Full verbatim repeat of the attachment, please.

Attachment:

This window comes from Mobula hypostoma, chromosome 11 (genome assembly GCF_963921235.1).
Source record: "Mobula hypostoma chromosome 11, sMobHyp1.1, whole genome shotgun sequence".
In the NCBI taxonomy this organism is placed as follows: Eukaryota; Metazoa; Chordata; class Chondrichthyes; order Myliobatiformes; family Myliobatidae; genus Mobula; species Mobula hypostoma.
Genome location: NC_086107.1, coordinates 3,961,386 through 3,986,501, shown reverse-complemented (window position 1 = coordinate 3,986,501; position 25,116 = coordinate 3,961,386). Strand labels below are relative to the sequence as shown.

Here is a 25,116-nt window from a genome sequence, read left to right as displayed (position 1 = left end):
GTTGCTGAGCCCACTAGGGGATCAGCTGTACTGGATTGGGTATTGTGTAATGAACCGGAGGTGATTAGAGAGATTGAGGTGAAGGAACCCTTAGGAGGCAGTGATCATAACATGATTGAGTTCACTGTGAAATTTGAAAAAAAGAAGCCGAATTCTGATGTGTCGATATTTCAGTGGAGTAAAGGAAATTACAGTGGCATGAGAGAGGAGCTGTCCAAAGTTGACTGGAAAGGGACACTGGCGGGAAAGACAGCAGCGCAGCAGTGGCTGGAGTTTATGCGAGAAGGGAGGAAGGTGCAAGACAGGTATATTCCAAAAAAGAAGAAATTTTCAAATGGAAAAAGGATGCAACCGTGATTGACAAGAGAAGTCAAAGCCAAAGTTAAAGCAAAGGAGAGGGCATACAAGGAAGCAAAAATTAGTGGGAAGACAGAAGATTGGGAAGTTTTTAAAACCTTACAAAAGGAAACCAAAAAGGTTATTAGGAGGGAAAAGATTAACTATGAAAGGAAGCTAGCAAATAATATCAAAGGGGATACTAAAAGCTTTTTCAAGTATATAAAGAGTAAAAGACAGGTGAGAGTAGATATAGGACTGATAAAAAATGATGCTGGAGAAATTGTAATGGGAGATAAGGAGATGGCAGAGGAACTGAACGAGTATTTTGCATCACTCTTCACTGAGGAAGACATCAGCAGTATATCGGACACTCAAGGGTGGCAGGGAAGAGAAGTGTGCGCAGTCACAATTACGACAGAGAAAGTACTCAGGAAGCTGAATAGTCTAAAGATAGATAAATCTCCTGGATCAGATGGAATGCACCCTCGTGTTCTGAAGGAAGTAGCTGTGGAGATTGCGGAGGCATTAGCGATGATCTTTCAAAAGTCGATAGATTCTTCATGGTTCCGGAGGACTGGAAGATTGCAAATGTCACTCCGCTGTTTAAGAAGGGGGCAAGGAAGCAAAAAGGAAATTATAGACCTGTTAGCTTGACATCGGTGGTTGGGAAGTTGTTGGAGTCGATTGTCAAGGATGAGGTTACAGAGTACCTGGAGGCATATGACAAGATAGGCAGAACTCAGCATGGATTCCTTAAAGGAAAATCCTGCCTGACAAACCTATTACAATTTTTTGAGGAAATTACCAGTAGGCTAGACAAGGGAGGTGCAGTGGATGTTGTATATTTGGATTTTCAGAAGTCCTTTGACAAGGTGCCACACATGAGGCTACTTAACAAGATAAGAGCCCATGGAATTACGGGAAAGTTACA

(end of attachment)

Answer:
This window comes from Mobula hypostoma, chromosome 11 (genome assembly GCF_963921235.1).
Source record: "Mobula hypostoma chromosome 11, sMobHyp1.1, whole genome shotgun sequence".
In the NCBI taxonomy this organism is placed as follows: Eukaryota; Metazoa; Chordata; class Chondrichthyes; order Myliobatiformes; family Myliobatidae; genus Mobula; species Mobula hypostoma.
Genome location: NC_086107.1, coordinates 3,961,386 through 3,986,501, shown reverse-complemented (window position 1 = coordinate 3,986,501; position 25,116 = coordinate 3,961,386). Strand labels below are relative to the sequence as shown.

Here is a 25,116-nt window from a genome sequence, read left to right as displayed (position 1 = left end):
GTTGCTGAGCCCACTAGGGGATCAGCTGTACTGGATTGGGTATTGTGTAATGAACCGGAGGTGATTAGAGAGATTGAGGTGAAGGAACCCTTAGGAGGCAGTGATCATAACATGATTGAGTTCACTGTGAAATTTGAAAAAAAGAAGCCGAATTCTGATGTGTCGATATTTCAGTGGAGTAAAGGAAATTACAGTGGCATGAGAGAGGAGCTGTCCAAAGTTGACTGGAAAGGGACACTGGCGGGAAAGACAGCAGCGCAGCAGTGGCTGGAGTTTATGCGAGAAGGGAGGAAGGTGCAAGACAGGTATATTCCAAAAAAGAAGAAATTTTCAAATGGAAAAAGGATGCAACCGTGATTGACAAGAGAAGTCAAAGCCAAAGTTAAAGCAAAGGAGAGGGCATACAAGGAAGCAAAAATTAGTGGGAAGACAGAAGATTGGGAAGTTTTTAAAACCTTACAAAAGGAAACCAAAAAGGTTATTAGGAGGGAAAAGATTAACTATGAAAGGAAGCTAGCAAATAATATCAAAGGGGATACTAAAAGCTTTTTCAAGTATATAAAGAGTAAAAGACAGGTGAGAGTAGATATAGGACTGATAAAAAATGATGCTGGAGAAATTGTAATGGGAGATAAGGAGATGGCAGAGGAACTGAACGAGTATTTTGCATCACTCTTCACTGAGGAAGACATCAGCAGTATATCGGACACTCAAGGGTGGCAGGGAAGAGAAGTGTGCGCAGTCACAATTACGACAGAGAAAGTACTCAGGAAGCTGAATAGTCTAAAGATAGATAAATCTCCTGGATCAGATGGAATGCACCCTCGTGTTCTGAAGGAAGTAGCTGTGGAGATTGCGGAGGCATTAGCGATGATCTTTCAAAAGTCGATAGATTCTTCATGGTTCCGGAGGACTGGAAGATTGCAAATGTCACTCCGCTGTTTAAGAAGGGGGCAAGGAAGCAAAAAGGAAATTATAGACCTGTTAGCTTGACATCGGTGGTTGGGAAGTTGTTGGAGTCGATTGTCAAGGATGAGGTTACAGAGTACCTGGAGGCATATGACAAGATAGGCAGAACTCAGCATGGATTCCTTAAAGGAAAATCCTGCCTGACAAACCTATTACAATTTTTTGAGGAAATTACCAGTAGGCTAGACAAGGGAGGTGCAGTGGATGTTGTATATTTGGATTTTCAGAAGTCCTTTGACAAGGTGCCACACATGAGGCTACTTAACAAGATAAGAGCCCATGGAATTACGGGAAAGTTACA